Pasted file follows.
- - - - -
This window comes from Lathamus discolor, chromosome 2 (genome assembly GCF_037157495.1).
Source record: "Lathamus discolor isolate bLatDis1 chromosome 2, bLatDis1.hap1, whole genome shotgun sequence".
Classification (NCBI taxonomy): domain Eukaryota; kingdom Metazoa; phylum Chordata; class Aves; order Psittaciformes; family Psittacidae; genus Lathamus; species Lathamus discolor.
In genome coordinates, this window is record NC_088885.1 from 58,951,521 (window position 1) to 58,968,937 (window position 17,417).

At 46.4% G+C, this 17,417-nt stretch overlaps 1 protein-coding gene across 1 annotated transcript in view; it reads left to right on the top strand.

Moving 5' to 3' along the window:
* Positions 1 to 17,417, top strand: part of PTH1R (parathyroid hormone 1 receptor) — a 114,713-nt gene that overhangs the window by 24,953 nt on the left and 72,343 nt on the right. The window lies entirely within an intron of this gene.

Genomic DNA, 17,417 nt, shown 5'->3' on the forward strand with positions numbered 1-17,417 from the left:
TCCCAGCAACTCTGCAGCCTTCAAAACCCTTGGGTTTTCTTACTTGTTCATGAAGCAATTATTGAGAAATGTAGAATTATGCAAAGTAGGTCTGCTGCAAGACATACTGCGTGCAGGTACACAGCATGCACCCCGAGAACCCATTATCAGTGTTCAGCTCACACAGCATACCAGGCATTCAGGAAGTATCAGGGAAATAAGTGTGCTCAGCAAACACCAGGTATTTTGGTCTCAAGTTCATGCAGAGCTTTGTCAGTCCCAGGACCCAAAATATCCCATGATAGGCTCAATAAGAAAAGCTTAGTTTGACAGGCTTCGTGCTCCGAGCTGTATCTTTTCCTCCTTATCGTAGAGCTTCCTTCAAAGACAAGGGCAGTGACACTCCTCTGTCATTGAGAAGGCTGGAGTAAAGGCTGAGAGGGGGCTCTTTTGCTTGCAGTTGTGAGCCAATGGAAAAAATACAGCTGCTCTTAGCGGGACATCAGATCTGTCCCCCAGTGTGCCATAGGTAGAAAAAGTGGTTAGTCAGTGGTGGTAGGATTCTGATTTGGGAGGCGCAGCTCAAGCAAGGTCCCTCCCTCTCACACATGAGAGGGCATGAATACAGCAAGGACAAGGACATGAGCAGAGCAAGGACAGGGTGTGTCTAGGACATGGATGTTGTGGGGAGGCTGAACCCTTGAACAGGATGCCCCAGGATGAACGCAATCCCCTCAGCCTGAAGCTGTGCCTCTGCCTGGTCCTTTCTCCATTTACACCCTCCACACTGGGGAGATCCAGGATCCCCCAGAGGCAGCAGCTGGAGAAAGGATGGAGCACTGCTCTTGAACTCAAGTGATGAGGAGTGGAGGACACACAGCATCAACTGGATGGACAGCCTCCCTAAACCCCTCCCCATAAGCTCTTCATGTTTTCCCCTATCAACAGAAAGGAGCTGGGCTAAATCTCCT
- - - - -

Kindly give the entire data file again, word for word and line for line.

This window comes from Lathamus discolor, chromosome 2 (genome assembly GCF_037157495.1).
Source record: "Lathamus discolor isolate bLatDis1 chromosome 2, bLatDis1.hap1, whole genome shotgun sequence".
Classification (NCBI taxonomy): domain Eukaryota; kingdom Metazoa; phylum Chordata; class Aves; order Psittaciformes; family Psittacidae; genus Lathamus; species Lathamus discolor.
In genome coordinates, this window is record NC_088885.1 from 58,951,521 (window position 1) to 58,968,937 (window position 17,417).

At 46.4% G+C, this 17,417-nt stretch overlaps 1 protein-coding gene across 1 annotated transcript in view; it reads left to right on the top strand.

Moving 5' to 3' along the window:
* Positions 1 to 17,417, top strand: part of PTH1R (parathyroid hormone 1 receptor) — a 114,713-nt gene that overhangs the window by 24,953 nt on the left and 72,343 nt on the right. The window lies entirely within an intron of this gene.

Genomic DNA, 17,417 nt, shown 5'->3' on the forward strand with positions numbered 1-17,417 from the left:
TCCCAGCAACTCTGCAGCCTTCAAAACCCTTGGGTTTTCTTACTTGTTCATGAAGCAATTATTGAGAAATGTAGAATTATGCAAAGTAGGTCTGCTGCAAGACATACTGCGTGCAGGTACACAGCATGCACCCCGAGAACCCATTATCAGTGTTCAGCTCACACAGCATACCAGGCATTCAGGAAGTATCAGGGAAATAAGTGTGCTCAGCAAACACCAGGTATTTTGGTCTCAAGTTCATGCAGAGCTTTGTCAGTCCCAGGACCCAAAATATCCCATGATAGGCTCAATAAGAAAAGCTTAGTTTGACAGGCTTCGTGCTCCGAGCTGTATCTTTTCCTCCTTATCGTAGAGCTTCCTTCAAAGACAAGGGCAGTGACACTCCTCTGTCATTGAGAAGGCTGGAGTAAAGGCTGAGAGGGGGCTCTTTTGCTTGCAGTTGTGAGCCAATGGAAAAAATACAGCTGCTCTTAGCGGGACATCAGATCTGTCCCCCAGTGTGCCATAGGTAGAAAAAGTGGTTAGTCAGTGGTGGTAGGATTCTGATTTGGGAGGCGCAGCTCAAGCAAGGTCCCTCCCTCTCACACATGAGAGGGCATGAATACAGCAAGGACAAGGACATGAGCAGAGCAAGGACAGGGTGTGTCTAGGACATGGATGTTGTGGGGAGGCTGAACCCTTGAACAGGATGCCCCAGGATGAACGCAATCCCCTCAGCCTGAAGCTGTGCCTCTGCCTGGTCCTTTCTCCATTTACACCCTCCACACTGGGGAGATCCAGGATCCCCCAGAGGCAGCAGCTGGAGAAAGGATGGAGCACTGCTCTTGAACTCAAGTGATGAGGAGTGGAGGACACACAGCATCAACTGGATGGACAGCCTCCCTAAACCCCTCCCCATAAGCTCTTCATGTTTTCCCCTATCAACAGAAAGGAGCTGGGCTAAATCTCCT